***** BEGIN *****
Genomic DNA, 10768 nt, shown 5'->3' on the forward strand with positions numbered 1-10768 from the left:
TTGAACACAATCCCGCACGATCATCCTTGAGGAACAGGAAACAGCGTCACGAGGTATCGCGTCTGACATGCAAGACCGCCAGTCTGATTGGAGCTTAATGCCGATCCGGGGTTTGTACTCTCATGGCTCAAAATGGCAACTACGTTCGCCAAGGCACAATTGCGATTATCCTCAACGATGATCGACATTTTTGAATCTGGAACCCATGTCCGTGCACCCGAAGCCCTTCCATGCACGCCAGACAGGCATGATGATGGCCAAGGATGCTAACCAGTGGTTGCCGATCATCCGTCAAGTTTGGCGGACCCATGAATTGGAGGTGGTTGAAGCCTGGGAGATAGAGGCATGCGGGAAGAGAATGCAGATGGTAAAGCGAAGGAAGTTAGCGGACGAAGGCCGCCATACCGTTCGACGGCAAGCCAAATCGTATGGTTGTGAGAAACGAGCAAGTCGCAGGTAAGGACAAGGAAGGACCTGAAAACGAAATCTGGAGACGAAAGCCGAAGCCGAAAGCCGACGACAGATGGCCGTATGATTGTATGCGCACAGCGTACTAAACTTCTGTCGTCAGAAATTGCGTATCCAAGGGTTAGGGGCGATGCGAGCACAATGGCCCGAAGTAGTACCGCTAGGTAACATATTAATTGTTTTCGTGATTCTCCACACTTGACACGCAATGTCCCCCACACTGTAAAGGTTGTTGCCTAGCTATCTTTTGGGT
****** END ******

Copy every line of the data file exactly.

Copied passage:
Genomic DNA, 10768 nt, shown 5'->3' on the forward strand with positions numbered 1-10768 from the left:
TTGAACACAATCCCGCACGATCATCCTTGAGGAACAGGAAACAGCGTCACGAGGTATCGCGTCTGACATGCAAGACCGCCAGTCTGATTGGAGCTTAATGCCGATCCGGGGTTTGTACTCTCATGGCTCAAAATGGCAACTACGTTCGCCAAGGCACAATTGCGATTATCCTCAACGATGATCGACATTTTTGAATCTGGAACCCATGTCCGTGCACCCGAAGCCCTTCCATGCACGCCAGACAGGCATGATGATGGCCAAGGATGCTAACCAGTGGTTGCCGATCATCCGTCAAGTTTGGCGGACCCATGAATTGGAGGTGGTTGAAGCCTGGGAGATAGAGGCATGCGGGAAGAGAATGCAGATGGTAAAGCGAAGGAAGTTAGCGGACGAAGGCCGCCATACCGTTCGACGGCAAGCCAAATCGTATGGTTGTGAGAAACGAGCAAGTCGCAGGTAAGGACAAGGAAGGACCTGAAAACGAAATCTGGAGACGAAAGCCGAAGCCGAAAGCCGACGACAGATGGCCGTATGATTGTATGCGCACAGCGTACTAAACTTCTGTCGTCAGAAATTGCGTATCCAAGGGTTAGGGGCGATGCGAGCACAATGGCCCGAAGTAGTACCGCTAGGTAACATATTAATTGTTTTCGTGATTCTCCACACTTGACACGCAATGTCCCCCACACTGTAAAGGTTGTTGCCTAGCTATCTTTTGGGT